This would be a good time to note that even metal cans are more complicated than they might appear (and see the epilogue below if you want even more). They’re pretty impermeable to oxygen and carbon dioxide, but there is that direct metal contact to think about. Cola drinks have a lot of phosphoric acid in them, just to pick one problem, and this is not a good match for a metal surface. Beverage and food cans invariably have a thin plastic layer (generally an epoxy resin) on their inner side to be a barrier. According to that link, beer is actually pretty benign and doesn’t even need the polymer barrier, which explains why beer cans were a thing many years before soda cans appeared (although World War II and its need for metals rather slowed that process down!) Some energy-drink formulations, on the other hand, still can’t be packaged in cans because they’re just too corrosive.
As with cola and wine, so with vaccines and monoclonal antibodies. All of these considerations apply: you want a material that’s gas-impermeable, because oxidation will degrade those complex biomolecules as surely as it will make a bottle of wine taste funny on storage. The cysteine amino acid residues are an obvious starting point for trouble, and there are others. You want as inert an interior surface as you can get, too. That means chemically inert, of course, but also physically inert, since it’s also well-established that some plastic surfaces can adsorb both small molecules and larger protein species in troublesome ways. Glass performs quite well in all these characteristics.
That link back at the top of the post has some interesting details about a company that’s trying to help fill things in, SiO2 of Alabama. They were making plastic milk jugs as those were becoming a thing back in the early 1960s and have been supplying the pharma industry for several years now with an unusual packaging alternative: plastic containers that have extremely thin silica layers inside them, applied by a plasma vapor deposition technique. Glass has all the desirable chemical properties noted so far, and plastics are unbreakable and can be made to more precise physical specifications, which makes it easier for high-speed manufacturing lines. So glass on the inside, plastic on the outside gives you some of the advantages of each substance, albeit at a price – but for high-value products like this it can make a lot of sense.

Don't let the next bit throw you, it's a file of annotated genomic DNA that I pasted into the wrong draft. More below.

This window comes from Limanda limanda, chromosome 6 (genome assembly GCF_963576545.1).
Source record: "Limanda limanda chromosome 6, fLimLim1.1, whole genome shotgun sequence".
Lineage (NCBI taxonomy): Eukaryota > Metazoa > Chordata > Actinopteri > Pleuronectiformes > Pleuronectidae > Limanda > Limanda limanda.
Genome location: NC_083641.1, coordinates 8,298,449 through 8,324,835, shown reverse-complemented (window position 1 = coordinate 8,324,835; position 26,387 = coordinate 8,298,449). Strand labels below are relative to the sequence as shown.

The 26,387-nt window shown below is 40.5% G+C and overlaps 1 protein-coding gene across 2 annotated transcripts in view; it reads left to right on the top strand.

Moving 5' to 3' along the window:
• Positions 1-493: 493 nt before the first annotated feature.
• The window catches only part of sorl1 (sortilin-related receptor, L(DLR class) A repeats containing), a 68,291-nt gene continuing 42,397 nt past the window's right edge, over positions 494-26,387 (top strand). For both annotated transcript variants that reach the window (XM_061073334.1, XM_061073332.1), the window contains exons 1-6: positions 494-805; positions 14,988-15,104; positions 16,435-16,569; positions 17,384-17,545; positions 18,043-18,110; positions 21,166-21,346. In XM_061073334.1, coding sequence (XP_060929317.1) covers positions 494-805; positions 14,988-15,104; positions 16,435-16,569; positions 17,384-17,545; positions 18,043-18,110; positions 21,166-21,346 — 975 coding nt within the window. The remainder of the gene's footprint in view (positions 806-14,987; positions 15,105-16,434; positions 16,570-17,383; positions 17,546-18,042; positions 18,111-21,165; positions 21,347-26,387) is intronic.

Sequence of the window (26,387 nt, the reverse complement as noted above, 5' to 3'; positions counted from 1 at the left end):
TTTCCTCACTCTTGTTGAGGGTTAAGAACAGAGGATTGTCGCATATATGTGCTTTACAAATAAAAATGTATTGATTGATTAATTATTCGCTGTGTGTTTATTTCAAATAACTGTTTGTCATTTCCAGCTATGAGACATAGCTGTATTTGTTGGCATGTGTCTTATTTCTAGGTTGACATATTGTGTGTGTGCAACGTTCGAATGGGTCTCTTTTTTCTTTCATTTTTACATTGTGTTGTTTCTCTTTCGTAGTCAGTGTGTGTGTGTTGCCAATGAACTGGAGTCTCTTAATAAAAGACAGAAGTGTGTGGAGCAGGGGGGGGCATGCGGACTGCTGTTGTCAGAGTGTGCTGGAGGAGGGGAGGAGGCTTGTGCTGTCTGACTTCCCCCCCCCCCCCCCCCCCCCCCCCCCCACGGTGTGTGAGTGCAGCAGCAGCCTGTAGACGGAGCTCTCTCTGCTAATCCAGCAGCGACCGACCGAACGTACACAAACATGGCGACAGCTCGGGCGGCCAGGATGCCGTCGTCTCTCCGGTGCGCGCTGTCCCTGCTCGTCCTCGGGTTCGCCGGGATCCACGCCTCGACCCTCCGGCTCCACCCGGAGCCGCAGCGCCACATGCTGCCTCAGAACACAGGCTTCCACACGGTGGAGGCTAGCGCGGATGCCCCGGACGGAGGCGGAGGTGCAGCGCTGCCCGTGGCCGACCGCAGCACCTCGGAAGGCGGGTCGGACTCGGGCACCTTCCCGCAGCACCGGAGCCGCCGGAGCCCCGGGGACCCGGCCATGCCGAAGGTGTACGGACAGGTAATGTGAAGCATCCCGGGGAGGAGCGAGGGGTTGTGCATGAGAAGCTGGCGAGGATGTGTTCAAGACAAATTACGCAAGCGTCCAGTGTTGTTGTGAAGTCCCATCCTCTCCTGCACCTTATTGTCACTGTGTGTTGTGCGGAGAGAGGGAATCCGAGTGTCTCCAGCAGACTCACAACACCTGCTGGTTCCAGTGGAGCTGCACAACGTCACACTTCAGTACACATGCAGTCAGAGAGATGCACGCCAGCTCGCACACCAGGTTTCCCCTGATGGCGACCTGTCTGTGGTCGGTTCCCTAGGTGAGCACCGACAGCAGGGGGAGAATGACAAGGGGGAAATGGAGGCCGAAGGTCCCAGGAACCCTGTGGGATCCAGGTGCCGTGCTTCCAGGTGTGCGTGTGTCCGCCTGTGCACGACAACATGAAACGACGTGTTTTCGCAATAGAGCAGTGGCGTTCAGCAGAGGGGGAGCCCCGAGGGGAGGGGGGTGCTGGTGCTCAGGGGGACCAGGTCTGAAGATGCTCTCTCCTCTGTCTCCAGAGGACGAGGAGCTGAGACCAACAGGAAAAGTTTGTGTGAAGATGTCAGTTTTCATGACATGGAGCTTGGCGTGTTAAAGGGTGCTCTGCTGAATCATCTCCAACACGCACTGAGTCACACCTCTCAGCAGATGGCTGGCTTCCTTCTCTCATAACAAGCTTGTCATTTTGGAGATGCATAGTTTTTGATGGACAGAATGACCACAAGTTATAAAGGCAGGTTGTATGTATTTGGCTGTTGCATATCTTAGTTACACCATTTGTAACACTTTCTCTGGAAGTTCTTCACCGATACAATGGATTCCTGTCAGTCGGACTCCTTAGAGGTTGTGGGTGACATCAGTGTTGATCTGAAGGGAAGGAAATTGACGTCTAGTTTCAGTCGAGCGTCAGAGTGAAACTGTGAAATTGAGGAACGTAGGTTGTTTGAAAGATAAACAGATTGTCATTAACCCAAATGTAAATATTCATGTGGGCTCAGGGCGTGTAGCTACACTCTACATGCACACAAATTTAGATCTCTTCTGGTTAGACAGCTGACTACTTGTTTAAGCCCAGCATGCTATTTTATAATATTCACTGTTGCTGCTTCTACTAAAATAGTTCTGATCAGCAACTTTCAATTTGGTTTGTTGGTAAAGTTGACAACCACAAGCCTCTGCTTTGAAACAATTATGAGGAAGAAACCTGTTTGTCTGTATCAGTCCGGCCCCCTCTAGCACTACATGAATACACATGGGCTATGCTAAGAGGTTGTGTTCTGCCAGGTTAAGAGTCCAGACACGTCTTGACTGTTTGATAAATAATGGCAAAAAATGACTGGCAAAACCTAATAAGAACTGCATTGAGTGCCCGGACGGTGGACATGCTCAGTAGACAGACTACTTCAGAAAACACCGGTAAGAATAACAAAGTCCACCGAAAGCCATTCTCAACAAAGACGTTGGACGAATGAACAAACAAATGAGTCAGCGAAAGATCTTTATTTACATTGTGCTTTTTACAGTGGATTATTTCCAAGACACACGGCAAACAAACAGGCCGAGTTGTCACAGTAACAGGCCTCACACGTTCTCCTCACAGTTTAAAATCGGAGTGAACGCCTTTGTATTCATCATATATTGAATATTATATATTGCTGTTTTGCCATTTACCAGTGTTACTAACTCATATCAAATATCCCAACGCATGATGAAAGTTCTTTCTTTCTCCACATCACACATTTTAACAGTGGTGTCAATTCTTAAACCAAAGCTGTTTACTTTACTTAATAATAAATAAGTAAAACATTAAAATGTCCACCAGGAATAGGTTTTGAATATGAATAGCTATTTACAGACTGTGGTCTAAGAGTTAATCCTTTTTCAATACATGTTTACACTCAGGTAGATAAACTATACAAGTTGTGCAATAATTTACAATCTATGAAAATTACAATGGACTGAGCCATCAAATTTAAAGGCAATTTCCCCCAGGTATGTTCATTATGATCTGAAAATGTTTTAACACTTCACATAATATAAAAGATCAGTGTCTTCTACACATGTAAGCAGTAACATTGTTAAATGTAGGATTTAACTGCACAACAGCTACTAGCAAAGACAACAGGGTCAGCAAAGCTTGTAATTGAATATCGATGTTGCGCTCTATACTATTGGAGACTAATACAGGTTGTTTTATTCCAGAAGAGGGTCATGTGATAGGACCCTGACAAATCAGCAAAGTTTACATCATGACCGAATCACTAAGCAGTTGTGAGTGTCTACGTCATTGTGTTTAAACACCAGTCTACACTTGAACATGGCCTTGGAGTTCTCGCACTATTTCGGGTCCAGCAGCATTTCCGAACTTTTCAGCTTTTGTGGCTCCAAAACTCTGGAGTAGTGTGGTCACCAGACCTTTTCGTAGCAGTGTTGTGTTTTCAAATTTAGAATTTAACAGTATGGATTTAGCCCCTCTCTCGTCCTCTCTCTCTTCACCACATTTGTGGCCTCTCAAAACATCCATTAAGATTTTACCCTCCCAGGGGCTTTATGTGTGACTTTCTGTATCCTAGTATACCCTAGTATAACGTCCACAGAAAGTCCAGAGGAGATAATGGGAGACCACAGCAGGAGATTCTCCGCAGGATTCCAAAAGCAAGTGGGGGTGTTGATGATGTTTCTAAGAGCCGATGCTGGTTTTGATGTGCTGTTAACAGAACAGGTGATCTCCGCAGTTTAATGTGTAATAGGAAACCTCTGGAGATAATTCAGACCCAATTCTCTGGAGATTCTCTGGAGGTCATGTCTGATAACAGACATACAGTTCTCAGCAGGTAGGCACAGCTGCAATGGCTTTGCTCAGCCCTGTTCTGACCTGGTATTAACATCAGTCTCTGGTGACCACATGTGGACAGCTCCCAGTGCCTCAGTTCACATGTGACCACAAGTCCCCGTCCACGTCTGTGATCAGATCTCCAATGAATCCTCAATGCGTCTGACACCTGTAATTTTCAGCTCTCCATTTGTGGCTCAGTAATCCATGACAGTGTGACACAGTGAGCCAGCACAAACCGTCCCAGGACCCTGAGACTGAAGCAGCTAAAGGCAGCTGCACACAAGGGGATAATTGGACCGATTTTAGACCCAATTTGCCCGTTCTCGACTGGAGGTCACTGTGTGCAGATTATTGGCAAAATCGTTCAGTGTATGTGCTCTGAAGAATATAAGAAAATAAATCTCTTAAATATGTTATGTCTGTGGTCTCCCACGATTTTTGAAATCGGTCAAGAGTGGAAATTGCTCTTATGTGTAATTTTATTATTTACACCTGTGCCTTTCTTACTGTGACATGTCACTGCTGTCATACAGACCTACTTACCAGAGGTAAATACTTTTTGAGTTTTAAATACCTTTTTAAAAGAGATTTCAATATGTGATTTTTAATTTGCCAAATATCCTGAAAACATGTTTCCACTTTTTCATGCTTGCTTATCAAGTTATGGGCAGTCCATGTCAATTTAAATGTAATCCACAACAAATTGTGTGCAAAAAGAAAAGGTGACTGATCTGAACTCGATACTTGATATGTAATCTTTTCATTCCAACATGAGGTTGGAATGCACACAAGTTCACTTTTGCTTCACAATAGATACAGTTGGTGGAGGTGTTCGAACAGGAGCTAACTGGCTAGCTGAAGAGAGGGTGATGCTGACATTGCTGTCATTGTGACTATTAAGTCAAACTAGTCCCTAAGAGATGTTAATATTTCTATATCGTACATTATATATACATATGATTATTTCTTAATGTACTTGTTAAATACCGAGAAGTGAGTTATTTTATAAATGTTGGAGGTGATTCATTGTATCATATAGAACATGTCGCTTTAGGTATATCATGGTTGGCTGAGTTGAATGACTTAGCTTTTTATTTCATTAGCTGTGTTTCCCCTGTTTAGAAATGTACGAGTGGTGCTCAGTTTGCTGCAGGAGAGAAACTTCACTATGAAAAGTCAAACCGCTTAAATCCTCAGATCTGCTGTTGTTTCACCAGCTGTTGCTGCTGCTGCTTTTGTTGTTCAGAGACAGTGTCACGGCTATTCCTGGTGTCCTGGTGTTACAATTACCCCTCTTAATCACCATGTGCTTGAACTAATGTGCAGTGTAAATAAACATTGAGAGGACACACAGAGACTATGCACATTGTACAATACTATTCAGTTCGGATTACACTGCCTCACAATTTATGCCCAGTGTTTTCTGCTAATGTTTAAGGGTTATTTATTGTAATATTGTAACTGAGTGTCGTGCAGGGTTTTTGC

Epilogue, not relevant to vaccines: I mentioned above that metals are basically impermeable to oxygen and carbon dioxide, but there is a gas that gives them trouble: hydrogen. The permeability varies a great deal between metals (and alloys thereof), and also varies with pressure and temperature, as you’d expect. But it’s a real engineering problem, made worse by the fact that some metals (high tensile strength steel in particular) actually become brittle over time if hydrogen is allowed to permeate them: in practice, tanks and pipelines used for compressed hydrogen are lined with a polymer such as high-density polyethylene (HDPE) which is much more impermeable to the gas than the metal outer layer is. And there’s been a lot of work put into the idea of non-metallic pipelines made out of some sort of fiber-reinforced polymer entirely. Meanwhile, if you need extremely pure hydrogen, one way to get it is to let it diffuse through a membrane made of palladium alloy. Chemists are familiar with how easily palladium and platinum take up hydrogen gas, and such membranes have effectively infinite selectivity: no other gas can get through them at all!